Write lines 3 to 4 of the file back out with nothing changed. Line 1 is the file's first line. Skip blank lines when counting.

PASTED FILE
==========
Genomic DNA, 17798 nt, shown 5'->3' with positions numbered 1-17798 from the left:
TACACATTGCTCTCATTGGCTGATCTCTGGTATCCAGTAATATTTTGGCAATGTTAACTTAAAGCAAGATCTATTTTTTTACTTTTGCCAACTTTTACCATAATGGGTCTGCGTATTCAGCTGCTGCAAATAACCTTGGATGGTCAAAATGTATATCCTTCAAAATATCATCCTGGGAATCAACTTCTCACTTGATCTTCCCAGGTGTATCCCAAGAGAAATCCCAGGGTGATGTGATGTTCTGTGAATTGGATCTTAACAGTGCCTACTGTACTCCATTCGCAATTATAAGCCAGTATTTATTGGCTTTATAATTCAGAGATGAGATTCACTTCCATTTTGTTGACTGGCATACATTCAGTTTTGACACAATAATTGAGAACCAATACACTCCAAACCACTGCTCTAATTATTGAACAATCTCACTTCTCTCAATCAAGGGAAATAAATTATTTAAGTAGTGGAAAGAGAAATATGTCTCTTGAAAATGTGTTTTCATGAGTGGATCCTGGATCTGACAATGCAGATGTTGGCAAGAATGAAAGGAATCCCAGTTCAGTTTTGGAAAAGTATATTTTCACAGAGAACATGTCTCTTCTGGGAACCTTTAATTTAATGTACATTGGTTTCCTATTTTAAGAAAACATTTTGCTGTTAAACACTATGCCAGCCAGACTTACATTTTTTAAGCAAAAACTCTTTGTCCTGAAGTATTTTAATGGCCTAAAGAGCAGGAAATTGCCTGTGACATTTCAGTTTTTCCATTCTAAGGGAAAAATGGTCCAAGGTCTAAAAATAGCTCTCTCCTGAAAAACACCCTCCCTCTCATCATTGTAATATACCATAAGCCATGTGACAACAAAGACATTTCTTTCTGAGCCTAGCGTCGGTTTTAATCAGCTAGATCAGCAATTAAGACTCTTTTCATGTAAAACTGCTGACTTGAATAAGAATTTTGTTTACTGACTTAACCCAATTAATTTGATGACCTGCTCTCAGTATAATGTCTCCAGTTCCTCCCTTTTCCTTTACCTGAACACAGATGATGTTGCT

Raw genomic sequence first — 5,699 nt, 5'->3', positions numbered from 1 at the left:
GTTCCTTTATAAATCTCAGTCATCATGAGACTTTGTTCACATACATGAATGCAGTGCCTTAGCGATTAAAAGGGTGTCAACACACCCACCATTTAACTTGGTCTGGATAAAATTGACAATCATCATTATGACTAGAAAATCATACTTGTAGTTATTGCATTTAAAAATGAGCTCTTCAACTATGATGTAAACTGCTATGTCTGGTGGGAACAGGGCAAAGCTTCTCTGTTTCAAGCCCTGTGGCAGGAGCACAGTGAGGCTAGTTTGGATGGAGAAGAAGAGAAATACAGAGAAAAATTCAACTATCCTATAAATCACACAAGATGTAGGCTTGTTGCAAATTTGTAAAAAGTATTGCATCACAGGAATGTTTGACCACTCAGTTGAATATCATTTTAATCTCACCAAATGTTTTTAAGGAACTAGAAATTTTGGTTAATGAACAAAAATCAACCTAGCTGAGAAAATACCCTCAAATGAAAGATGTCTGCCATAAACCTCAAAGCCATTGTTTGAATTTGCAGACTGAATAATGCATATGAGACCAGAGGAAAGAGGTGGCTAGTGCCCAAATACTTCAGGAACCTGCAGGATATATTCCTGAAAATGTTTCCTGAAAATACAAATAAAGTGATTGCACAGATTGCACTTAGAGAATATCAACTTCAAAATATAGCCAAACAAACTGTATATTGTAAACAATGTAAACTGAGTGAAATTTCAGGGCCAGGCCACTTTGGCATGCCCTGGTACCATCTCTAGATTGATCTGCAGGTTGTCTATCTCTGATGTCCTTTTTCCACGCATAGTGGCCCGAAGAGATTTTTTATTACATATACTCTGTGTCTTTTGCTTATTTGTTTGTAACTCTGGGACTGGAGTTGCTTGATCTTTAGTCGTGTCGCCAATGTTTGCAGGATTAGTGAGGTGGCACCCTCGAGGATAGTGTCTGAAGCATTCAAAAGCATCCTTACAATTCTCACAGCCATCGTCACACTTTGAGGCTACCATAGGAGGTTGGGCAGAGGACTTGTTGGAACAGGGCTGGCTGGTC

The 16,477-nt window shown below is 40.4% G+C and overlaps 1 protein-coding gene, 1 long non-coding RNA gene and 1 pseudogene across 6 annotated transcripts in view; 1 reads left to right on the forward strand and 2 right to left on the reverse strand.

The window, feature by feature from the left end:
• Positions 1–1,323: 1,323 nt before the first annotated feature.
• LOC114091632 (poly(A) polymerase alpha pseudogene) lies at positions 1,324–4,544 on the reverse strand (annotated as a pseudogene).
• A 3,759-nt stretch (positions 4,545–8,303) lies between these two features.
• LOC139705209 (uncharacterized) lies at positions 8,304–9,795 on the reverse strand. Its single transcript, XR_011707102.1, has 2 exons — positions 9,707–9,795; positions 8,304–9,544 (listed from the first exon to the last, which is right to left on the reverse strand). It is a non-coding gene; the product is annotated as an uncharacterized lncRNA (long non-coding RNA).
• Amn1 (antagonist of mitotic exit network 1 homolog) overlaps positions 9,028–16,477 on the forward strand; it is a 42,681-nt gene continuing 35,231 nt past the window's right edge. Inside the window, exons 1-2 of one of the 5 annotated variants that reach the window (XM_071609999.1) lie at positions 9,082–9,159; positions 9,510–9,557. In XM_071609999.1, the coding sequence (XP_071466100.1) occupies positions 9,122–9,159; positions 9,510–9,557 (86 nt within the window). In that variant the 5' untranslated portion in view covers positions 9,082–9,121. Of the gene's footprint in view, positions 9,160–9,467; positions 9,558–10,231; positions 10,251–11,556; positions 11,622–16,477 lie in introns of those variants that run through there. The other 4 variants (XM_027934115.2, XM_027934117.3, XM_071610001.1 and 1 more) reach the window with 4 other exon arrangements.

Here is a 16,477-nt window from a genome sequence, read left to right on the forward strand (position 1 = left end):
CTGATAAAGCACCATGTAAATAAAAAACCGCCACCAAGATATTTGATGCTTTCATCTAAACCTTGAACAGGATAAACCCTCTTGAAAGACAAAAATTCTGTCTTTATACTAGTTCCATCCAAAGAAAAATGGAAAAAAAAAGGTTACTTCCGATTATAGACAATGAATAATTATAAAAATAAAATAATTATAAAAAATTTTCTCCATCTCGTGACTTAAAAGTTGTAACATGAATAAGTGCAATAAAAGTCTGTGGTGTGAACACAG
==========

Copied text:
Raw genomic sequence first — 5,699 nt, 5'->3', positions numbered from 1 at the left:
GTTCCTTTATAAATCTCAGTCATCATGAGACTTTGTTCACATACATGAATGCAGTGCCTTAGCGATTAAAAGGGTGTCAACACACCCACCATTTAACTTGGTCTGGATAAAATTGACAATCATCATTATGACTAGAAAATCATACTTGTAGTTATTGCATTTAAAAATGAGCTCTTCAACTATGATGTAAACTGCTATGTCTGGTGGGAACAGGGCAAAGCTTCTCTGTTTCAAGCCCTGTGGCAGGAGCACAGTGAGGCTAGTTTGGATGGAGAAGAAGAGAAATACAGAGAAAAATTCAACTATCCTATAAATCACACAAGATGTAGGCTTGTTGCAAATTTGTAAAAAGTATTGCATCACAGGAATGTTTGACCACTCAGTTGAATATCATTTTAATCTCACCAAATGTTTTTAAGGAACTAGAAATTTTGGTTAATGAACAAAAATCAACCTAGCTGAGAAAATACCCTCAAATGAAAGATGTCTGCCATAAACCTCAAAGCCATTGTTTGAATTTGCAGACTGAATAATGCATATGAGACCAGAGGAAAGAGGTGGCTAGTGCCCAAATACTTCAGGAACCTGCAGGATATATTCCTGAAAATGTTTCCTGAAAATACAAATAAAGTGATTGCACAGATTGCACTTAGAGAATATCAACTTCAAAATATAGCCAAACAAACTGTATATTGTAAACAATGTAAACTGAGTGAAATTTCAGGGCCAGGCCACTTTGGCATGCCCTGGTACCATCTCTAGATTGATCTGCAGGTTGTCTATCTCTGATGTCCTTTTTCCACGCATAGTGGCCCGAAGAGATTTTTTATTACATATACTCTGTGTCTTTTGCTTATTTGTTTGTAACTCTGGGACTGGAGTTGCTTGATCTTTAGTCGTGTCGCCAATGTTTGCAGGATTAGTGAGGTGGCACCCTCGAGGATAGTGTCTGAAGCATTCAAAAGCATCCTTACAATTCTCACAGCCATCGTCACACTTTGAGGCTACCATAGGAGGTTGGGCAGAGGACTTGTTGGAACAGGGCTGGCTGGTC